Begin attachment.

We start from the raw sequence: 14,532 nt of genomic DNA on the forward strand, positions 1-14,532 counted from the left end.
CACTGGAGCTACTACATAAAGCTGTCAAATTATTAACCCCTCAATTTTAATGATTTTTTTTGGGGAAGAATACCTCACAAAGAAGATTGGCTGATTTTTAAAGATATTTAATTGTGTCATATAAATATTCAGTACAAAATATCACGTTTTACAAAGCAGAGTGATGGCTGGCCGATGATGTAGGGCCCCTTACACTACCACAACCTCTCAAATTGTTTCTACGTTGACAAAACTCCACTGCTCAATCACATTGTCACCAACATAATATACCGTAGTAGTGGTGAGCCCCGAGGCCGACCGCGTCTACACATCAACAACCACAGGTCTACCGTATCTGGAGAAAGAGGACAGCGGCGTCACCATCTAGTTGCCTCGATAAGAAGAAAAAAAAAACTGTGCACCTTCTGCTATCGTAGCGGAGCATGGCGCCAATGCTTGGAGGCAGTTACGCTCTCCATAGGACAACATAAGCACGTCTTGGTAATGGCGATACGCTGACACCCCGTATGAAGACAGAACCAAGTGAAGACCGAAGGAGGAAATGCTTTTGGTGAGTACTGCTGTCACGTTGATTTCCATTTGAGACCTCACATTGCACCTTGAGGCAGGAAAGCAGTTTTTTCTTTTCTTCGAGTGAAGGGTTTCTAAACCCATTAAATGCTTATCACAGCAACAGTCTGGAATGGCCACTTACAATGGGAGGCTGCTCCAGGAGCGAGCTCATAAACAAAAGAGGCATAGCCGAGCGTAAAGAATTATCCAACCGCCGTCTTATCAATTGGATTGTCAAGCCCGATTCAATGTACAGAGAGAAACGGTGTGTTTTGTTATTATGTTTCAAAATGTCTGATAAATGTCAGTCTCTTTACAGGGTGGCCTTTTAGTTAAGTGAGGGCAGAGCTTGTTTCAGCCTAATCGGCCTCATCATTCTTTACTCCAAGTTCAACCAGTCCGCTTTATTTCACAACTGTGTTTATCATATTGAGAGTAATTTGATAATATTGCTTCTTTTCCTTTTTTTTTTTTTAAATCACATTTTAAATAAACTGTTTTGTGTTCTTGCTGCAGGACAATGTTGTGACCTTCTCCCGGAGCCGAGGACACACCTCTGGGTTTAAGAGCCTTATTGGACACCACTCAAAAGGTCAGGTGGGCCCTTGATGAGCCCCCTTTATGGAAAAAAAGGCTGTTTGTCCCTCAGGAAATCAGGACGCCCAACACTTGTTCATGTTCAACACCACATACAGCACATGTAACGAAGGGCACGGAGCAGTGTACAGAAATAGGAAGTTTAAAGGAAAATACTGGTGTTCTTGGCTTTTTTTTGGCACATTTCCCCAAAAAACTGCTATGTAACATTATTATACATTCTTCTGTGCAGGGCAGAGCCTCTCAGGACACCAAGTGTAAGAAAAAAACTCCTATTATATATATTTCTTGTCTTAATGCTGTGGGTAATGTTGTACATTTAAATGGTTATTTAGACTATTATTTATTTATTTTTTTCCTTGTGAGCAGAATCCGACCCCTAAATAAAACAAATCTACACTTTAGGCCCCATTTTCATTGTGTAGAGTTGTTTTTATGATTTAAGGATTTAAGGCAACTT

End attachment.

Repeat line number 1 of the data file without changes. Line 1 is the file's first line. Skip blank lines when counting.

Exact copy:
We start from the raw sequence: 14,532 nt of genomic DNA on the forward strand, positions 1-14,532 counted from the left end.